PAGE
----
[EAS] Goodbye from EAS-INFO

Kindlmann, Peter peter.kindlmann at yale.edu
Sat Dec 31 02:22:47 EST 2016

Dear EAS-INFO Subscribers, Friends & Colleagues -

You haven’t gotten anything from me on this list in two years, so some of you may have forgotten it ever existed.  Thanks to the good folks at Yale ITS, list postings from 2000 to 2014 on are still at <http://mailman.yale.edu/pipermail/eas-info/>, some 770 of them, though I shudder to think how many stale links they contain.

I started EAS-INFO in 1996 when I was fully active in teaching in Yale’s EE Department. A few years later I even spent 4.5 years as Director of Undergrad. Studies for the department. Those were all highly motivating circumstances for sharing with you what I hoped were interesting nuggets pertaining to education, information technology, and culture.

Let me explain why my connection to Yale has now dwindled to occasional campus visits, and EAS-INFO has faded away with it. You always knew me to be a bit verbose, and I won’t disappoint you this one last time.

The present is quite in contrast to the previous 50+ years, which saw me on campus most days, starting with my arrival as a grad. student in 1962, getting my Ph.D. in 1966. During 1965-66, while writing my thesis, I also started a Yale-wide facility for the design of research instrumentation, was allowed to hire a staff of 5 and spend $100K (in 1965 dollars) on equipment. The decade that followed was the rosy dawn of semiconductor technology - first linear and logic integrated circuit lines, first micro-controllers. My staff and I produced many published instrumentation designs for research in the physical, biological and medical sciences. Even then I already involved students in projects as part of the beginnings of my teaching. This experience set me firmly, and without regret, on a path different from ladder faculty. I wanted to teach engineering from the skilled practitioner’s perspective, the way it is done in professional schools, e.g. architecture.

By the late 1970s, commercial instrumentation had evolved to amply fill the needs of research, so I took my quest for learning more about design into industry as a consultant. Work there ranged widely, from large control systems for the metal-casting industry, to analytical instruments like mass spectrometers, to small consumer products like fever thermometers, bathroom scales, and the Timex Indiglo(tm) backlighting for watches. And with the support of Yale colleagues with whom I also collaborated on research in those years, the Yale half of me became a perpetual Prof. (Adjunct) for the next 35 years, teaching circuit and instrumentation design from a deeply informed industrial perspective, always with emphasis on individual student projects. I won several teaching awards along the way, and collaborated and published on research in robotics, laser physics, computer engineering, biomedical engineering and medicine.

Now I am fully in retirement, and so are almost all the colleagues with whom I collaborated and who understood my teaching, and the methodology and goals I had worked out. My last two years as Prof. (Adjunct) in EE were on a courtesy basis, i.e. without salary, and during that time I saw through my obligations to graduate students whose thesis committees I was still on. There too I was more involved than is typical, and this led to some publications. But in 2014 I was informed that my courtesy appointment would not be renewed. It was not mentioned what principle was being upheld.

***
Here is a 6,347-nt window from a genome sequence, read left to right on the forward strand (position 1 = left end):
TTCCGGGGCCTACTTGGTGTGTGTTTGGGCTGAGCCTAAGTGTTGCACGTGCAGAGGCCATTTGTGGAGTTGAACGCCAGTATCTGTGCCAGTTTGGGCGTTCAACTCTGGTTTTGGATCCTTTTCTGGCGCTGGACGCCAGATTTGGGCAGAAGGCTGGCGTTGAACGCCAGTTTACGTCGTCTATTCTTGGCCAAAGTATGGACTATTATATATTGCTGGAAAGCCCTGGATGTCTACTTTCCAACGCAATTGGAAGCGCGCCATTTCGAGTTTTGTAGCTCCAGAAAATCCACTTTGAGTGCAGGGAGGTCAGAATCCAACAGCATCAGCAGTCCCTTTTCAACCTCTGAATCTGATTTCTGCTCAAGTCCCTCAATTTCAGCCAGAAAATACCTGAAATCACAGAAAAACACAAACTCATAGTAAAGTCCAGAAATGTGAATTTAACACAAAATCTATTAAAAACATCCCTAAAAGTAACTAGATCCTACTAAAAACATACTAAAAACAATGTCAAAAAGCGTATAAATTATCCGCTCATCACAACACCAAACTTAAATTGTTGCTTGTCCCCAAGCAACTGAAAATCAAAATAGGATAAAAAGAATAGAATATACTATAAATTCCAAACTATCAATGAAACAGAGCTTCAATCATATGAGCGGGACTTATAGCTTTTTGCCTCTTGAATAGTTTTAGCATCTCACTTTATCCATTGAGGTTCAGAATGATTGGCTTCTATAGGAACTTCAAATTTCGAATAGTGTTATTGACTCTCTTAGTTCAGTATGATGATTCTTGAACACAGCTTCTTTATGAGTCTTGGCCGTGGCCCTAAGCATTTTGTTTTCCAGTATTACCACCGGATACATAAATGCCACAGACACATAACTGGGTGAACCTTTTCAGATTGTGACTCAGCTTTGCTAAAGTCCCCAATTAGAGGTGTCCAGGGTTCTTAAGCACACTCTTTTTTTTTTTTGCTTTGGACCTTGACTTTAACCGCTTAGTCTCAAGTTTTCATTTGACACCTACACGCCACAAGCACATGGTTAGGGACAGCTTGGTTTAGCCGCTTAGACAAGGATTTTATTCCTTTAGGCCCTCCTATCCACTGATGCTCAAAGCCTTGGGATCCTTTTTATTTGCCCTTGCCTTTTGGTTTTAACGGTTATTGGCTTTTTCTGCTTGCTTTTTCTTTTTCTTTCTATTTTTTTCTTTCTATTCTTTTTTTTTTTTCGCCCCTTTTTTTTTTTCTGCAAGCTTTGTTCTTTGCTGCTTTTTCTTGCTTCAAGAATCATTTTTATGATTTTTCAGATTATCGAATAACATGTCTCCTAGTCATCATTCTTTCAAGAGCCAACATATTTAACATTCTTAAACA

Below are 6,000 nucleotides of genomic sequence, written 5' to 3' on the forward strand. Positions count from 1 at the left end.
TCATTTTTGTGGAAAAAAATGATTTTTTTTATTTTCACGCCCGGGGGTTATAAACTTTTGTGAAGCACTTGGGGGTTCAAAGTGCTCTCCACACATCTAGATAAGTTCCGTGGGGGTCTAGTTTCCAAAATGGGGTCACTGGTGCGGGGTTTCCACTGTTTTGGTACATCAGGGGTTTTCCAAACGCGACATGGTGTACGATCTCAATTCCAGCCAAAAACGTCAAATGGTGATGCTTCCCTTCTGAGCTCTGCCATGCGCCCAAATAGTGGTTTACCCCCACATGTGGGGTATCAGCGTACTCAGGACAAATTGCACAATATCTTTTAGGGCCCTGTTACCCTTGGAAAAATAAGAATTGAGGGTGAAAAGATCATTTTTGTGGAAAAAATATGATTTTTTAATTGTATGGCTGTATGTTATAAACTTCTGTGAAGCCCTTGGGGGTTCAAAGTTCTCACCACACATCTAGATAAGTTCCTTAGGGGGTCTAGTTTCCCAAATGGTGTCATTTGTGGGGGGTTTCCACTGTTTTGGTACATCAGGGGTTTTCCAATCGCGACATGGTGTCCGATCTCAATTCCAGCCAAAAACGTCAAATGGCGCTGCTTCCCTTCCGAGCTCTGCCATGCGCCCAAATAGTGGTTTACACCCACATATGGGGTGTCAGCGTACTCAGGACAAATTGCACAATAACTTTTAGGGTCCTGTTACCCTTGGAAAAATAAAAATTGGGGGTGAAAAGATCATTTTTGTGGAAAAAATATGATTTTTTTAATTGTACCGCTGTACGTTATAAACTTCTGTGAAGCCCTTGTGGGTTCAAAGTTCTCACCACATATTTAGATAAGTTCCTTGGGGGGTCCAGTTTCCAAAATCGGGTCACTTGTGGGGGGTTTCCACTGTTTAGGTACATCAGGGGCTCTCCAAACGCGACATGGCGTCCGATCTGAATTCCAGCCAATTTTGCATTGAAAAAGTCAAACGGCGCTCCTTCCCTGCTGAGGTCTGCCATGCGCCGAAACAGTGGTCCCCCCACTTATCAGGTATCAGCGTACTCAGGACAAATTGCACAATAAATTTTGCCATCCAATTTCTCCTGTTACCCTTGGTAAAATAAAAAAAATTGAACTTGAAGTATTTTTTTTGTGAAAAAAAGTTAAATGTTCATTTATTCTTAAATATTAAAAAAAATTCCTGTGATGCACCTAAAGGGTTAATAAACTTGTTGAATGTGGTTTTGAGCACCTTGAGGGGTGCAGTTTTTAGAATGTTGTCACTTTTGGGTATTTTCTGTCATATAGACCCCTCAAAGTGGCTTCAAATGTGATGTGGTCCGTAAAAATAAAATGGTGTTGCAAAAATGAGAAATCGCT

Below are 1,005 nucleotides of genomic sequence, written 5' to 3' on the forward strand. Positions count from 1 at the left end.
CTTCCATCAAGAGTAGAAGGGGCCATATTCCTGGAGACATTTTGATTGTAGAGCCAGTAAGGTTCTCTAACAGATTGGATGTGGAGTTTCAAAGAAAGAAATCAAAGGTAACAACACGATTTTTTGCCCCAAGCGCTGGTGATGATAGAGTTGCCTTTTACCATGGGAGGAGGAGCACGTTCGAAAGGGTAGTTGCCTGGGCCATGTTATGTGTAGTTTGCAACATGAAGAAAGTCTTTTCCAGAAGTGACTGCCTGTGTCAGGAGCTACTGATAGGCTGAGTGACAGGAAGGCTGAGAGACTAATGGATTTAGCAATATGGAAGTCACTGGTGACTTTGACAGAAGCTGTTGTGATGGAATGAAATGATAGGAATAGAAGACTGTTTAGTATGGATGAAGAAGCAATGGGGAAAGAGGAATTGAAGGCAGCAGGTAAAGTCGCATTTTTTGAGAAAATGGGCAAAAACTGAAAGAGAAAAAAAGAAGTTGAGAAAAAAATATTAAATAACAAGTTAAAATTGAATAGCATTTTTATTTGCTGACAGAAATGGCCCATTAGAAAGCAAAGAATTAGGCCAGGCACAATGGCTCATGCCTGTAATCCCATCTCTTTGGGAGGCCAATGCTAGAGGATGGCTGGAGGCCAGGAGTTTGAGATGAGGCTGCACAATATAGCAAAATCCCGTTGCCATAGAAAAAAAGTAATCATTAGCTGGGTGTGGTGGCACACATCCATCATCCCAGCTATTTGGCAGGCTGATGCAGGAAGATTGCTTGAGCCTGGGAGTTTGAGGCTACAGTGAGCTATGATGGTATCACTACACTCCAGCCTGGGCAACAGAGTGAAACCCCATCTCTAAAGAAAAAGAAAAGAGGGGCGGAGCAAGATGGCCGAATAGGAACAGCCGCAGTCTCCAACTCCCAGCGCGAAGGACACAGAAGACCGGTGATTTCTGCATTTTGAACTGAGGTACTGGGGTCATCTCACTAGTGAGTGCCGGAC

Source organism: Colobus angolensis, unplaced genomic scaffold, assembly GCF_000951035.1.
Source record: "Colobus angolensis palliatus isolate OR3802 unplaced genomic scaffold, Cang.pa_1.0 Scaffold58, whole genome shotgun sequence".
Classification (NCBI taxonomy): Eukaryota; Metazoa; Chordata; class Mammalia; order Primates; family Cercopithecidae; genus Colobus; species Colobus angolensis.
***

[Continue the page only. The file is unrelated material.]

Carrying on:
Why does that matter to my story about EAS-INFO? Retiring Adjuncts at Yale do not have the privileges that retired professors retain in their Emeritus years. So I can no longer access the Yale Library and its electronic publications, which I often used in past EAS-INFO mailings to broaden perspective, fill in details, etc. My offer of volunteer mentorship at the new Center for Engineering Innovation and Design <http://ceid.yale.edu/> did not produce any response. So, no contact with students, no access to the Library, no more EAS-INFO. (My apology to the few subscribers who signed up recently.)

I had fun with the EAS-INFO years, and the often individual exchanges in the wake of a posting. Were it still going on, it should probably be a blog now instead of a list, but the point is moot. I continue to consult and do photography <https://urldefense.proofpoint.com/v2/url?u=http-3A__kindlmann.smugmug.com_&d=CwIF-g&c=-dg2m7zWuuDZ0MUcV7Sdqw&r=8LYEM3txtTWPKDufthbDcWzcWZbCPK_yayr16Q0EcnM&m=M-Zn_AFDWIAnJrcO5btltCXPNmUNtaePSIm4wF5rWlk&s=cVNUbIE2eS1boZ400uJWTxr3K6R1hKIlzFUTXB_7KVw&e= > and have fun with that, especially since I challenge myself with the end result of a printed picture.

Feel free to contact me, I would be happy to hear from you, but best use my new email addresses, either <peter.kindlmann at gmail.com>, or my core address <pjk at fastmail.com>.

With all your endeavors I wish you my warmest best, in 2017 and beyond.   —Peter Kindlmann

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